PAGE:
Theory for the Dark ages
University of California, Berkeley
Every year, as I ready for the next semester of undergraduate or graduate social theory, I face the same nagging temptation. Is this going to be the year when I finally throw it all out of the window? In my wildest fantasies, I commit sociological parricide, slash through the syllabus with a sharp pen, and replace venerated authors with unfamiliar names (some of whom are not even known as sociologists).
The paradox indeed is that the persisting “centrality” (Alexander 1987) of these canonical texts often makes us feel uncomfortable –another key difference with economics. Economists believe in a world where power does not matter, even though in its organization and everyday life their own field is all about hierarchy and deference to the authority of a small elite. (Fourcade, Ollion and Algan 2015) Sociologists, by contrast, believe in a world where power is everywhere, and they actively look for it in their own professional lives. The social theory syllabus, inevitably, is one of these sites of struggle, always in search for insiders and outsiders. And rightly so: any candid sociology of sociology will soon reveal that it has often served the interests of Western colonialism, patriarchy and capitalism (Connell 1989, Go 2016) and repeatedly failed to adequately represent the diverse history and interests of the discipline. (Morris 2014, Romero 2017) Every social theory instructor has had to tread cautiously around certain phrases that smell foul by present-day moral and political standards, or admit, with embarrassment, that many core texts ignore or gloss over essential historical facts.
As the contingent product of history and of the whims and legitimate arbitrariness of individual taste, the teaching of social theory is eminently unsatisfactory and contestable. But for all practical purposes it remains the glue—all at once malleable and rigid— that keeps us talking to one another (even if it is to fight about theory!). It is a fixture, a social structure in our field—mostly because we treat it that way: Theory provides the language and metaphors which organize our approach to substantive questions, our political imagination, and our scholarly strivings.
The social theory syllabus, inevitably, is one of those sites of struggle, always in search of insiders and outsiders... But for all practical purposes it remains the glue... that keeps us talking to one another...
Why do we need theory after all? I once wrote a short piece for this very newsletter, lamenting the stifling division between “theory” and “research” that is so central to the way we think about the training of the next generation of sociologists in the United States (Fourcade 2004). The fact is that much of what we call “theory” is simply compelling research. Most of the books and articles in our present-day pantheon, from Weber’s Protestant Ethic to Goffman’s Presentation of Self, from Du Bois’s Black Reconstruction to Bourdieu’s Distinction were not explicitly designed as theoretical contributions. Rather, each is an empirically-grounded analysis of some specific historical moment or slice of present social life, but one where the author is also willing to speak to some broader theme as they make their way. Many of the other classics in our canon were influential pamphlets or works of journalism, some dashed off almost in passing. As Bargheer (2014) adroitly put it, “theory is not an intrinsic quality of a text—it is a product of the way a text is used.” The more it is used, and the more diverse the range of use contexts, the more the text will “come to be referred to as theory. […] The only necessary requirement for empirical research to be relabeled as sociological theory is the passing of time.” It is the boundary nature of these objects, the multivocality of understanding and the layers of sedimented practice, that crystallizes their epistemological status within the field.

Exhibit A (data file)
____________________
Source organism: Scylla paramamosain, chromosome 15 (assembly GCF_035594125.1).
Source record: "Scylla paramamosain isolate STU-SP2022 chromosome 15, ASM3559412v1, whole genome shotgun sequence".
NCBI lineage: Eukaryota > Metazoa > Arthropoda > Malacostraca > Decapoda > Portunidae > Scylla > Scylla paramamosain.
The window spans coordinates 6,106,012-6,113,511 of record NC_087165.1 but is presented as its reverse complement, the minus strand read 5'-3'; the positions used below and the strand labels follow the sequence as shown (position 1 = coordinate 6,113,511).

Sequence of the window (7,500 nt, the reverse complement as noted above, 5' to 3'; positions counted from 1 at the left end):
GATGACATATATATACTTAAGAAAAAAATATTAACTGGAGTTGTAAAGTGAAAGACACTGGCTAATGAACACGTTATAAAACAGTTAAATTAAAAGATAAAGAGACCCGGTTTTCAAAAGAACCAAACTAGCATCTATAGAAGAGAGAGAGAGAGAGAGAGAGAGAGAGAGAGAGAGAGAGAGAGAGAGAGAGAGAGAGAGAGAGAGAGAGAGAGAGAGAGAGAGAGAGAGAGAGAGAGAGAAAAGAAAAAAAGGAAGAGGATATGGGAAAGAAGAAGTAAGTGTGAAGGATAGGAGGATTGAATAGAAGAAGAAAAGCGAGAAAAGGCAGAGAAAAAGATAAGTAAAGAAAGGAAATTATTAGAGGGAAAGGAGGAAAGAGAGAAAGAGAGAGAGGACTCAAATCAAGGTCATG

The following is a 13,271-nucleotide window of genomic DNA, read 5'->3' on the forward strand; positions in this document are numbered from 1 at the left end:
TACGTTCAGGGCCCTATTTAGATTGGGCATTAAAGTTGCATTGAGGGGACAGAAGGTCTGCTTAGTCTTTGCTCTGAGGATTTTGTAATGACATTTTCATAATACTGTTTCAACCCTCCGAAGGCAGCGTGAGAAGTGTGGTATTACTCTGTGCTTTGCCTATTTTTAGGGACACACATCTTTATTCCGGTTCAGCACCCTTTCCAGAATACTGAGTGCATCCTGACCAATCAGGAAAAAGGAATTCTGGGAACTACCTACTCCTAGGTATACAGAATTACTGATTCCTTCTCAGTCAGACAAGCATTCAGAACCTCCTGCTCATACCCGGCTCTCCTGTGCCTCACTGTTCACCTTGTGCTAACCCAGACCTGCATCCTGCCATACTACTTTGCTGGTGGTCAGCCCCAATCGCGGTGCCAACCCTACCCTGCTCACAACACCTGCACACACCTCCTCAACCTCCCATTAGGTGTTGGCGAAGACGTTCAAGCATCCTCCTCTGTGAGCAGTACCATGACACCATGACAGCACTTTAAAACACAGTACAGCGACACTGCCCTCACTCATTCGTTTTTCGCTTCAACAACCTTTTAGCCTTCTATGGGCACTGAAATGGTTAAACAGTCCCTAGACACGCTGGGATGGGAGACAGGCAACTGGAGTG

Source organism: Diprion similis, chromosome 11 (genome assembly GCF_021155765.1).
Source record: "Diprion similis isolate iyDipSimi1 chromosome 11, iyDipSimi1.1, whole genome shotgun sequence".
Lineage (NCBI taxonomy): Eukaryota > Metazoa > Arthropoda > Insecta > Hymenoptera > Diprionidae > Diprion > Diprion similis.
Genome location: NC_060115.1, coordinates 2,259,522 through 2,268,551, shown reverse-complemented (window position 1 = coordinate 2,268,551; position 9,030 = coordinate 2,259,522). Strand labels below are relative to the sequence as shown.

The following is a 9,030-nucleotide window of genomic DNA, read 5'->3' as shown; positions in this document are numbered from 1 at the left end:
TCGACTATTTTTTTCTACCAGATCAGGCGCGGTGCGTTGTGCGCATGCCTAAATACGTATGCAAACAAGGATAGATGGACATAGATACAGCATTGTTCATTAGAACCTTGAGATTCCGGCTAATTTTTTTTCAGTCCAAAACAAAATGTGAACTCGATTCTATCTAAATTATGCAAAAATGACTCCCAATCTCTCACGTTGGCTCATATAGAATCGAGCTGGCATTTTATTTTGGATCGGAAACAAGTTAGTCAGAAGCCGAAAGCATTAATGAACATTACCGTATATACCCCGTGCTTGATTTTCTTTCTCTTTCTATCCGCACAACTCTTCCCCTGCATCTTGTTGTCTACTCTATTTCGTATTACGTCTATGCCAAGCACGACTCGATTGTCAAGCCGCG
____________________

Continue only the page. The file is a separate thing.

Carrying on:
The fact is that much of what we call 'theory' is simply compelling research
There are many reasons why some texts end up being more useful than others, but no hard and fast rule. Mostly, you know a good theory when you see it. Sometimes it is about the author’s ability to throw away details to highlight one big intuition (Healy 2017). Sometimes it is the result of a sustained effort to make one’s way against the grain of common sense (Durkheim 2014).
Social theory is most useful, perhaps, when it provides a vocabulary to make sense of a generically conceived present, not only on its own terms, but also in relation to the past, and to other possible presents elsewhere. After all, social theory as we know it was born out of a will to diagnose—and transcend—the unfolding ills of industrial modernity. It was about “prophecy and progress”, as Krishan Kumar (1986) put it, and it combined a definite gloom about the future with a certain hopefulness about the promise of sociology to guide its course. Those we now recognize as the “classical social theorists” warned us about alienation, exploitation, disenchantment, rationalization, and anomie. But they also engaged and confronted new kinds of politics (socialism, liberalism), moral and cultural ideals (individualism, solidarity, freedom, equality), and their age’s rising faith in expertise and administration. They and their contemporaries also sought to collect facts—huge quantities of them. They carefully documented the economic, religious, and demographic conditions of their time. They assembled mountains of evidence to describe the vast range and heterogeneity of social practices across societies and throughout history. And they vividly depicted the experience of modern life in the West.